The vikings were an opportunistic people and a journey would probably  combine trading, visits with friends where exchanging of gifts would take place, and maybe even raiding. As trading articles, the chieftain would bring luxurios furs from reindeer, seals, bear, foxes and other game. Antlers and bones were attractive articles too, along with eider down. 

Stockfish, dried cod, was brought as both traveling food and trading article. The chieftain surely would have a group of people fishing and hunting for the household. He would also be connected with the sami people, who provided the chieftain with valuable goods from their game hunt. Upon returning to his home after the journey, his ship was loaded with honey, wheat, weapons, jewellery and prestigious artifacts of glass and fine metals. 

The glass and ceramics found on Borg shows connections both to England and southern Europe, maybe particularly the Rhin-are in Germany and the Frankish empire. Here, glass and ceramics were produced through the whole of the Norwegian iron age. A beautiful metal piece found in the animal stable, probably part of a horses harness, is similar to finds in the burial mounds in Valsgärde, Sweden. Many different glass beads have been excavated at Borg, some of them having travelled from southern Europe and Turkie, others from England and southern Scandinavia.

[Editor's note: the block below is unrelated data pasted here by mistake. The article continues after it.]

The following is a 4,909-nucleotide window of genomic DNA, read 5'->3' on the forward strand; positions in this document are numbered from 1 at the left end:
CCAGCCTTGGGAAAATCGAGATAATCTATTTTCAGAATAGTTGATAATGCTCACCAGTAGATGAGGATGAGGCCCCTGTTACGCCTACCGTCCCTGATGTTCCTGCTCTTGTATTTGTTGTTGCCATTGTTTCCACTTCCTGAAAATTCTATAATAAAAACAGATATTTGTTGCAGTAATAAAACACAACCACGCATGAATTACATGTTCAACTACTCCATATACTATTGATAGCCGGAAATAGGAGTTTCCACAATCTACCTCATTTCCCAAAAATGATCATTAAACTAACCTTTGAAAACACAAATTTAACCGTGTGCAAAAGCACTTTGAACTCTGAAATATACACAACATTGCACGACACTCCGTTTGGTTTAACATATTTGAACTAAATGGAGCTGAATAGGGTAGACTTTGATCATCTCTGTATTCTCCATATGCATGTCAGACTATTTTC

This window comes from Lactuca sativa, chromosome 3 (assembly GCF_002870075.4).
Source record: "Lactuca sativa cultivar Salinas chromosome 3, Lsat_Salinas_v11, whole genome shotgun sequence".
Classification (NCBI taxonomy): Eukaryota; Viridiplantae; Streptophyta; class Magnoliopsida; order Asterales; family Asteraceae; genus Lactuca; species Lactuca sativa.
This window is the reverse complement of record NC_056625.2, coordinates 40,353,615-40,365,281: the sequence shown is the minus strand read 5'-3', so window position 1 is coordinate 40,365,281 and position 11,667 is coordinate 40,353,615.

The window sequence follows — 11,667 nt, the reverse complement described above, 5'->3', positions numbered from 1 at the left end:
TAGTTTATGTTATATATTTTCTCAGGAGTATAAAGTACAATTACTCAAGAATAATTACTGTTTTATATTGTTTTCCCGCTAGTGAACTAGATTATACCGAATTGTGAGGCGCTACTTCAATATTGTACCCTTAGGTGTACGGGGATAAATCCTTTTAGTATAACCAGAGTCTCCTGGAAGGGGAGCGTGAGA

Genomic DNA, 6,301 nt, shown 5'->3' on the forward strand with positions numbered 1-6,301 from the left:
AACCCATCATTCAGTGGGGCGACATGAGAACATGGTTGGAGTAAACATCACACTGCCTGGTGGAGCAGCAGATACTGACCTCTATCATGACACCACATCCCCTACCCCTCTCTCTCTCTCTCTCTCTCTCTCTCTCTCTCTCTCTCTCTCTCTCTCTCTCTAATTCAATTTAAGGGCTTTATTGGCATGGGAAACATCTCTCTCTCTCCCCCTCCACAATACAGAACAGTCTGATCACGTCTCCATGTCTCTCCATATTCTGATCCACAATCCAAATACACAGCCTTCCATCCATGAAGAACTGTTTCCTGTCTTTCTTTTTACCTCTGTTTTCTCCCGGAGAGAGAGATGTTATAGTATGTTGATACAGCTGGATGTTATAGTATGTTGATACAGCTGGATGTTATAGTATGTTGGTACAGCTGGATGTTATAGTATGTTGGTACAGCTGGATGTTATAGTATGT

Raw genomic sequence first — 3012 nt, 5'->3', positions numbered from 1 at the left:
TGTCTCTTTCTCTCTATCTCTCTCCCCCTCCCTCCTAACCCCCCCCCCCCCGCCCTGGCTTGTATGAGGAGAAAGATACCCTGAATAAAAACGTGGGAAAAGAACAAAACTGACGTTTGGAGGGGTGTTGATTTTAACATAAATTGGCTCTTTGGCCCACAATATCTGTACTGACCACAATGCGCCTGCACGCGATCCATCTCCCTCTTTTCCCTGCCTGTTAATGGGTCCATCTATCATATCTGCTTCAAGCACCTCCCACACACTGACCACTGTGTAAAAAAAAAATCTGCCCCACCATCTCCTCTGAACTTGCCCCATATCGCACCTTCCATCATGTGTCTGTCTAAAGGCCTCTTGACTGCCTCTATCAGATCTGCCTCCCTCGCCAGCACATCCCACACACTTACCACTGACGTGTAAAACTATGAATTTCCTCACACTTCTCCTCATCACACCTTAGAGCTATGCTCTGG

The finds show clearly that Borg was well connected to the rest of the world during the viking era. 


De flotte importvarene viser at Borg i vikingtid var en del av den store verden.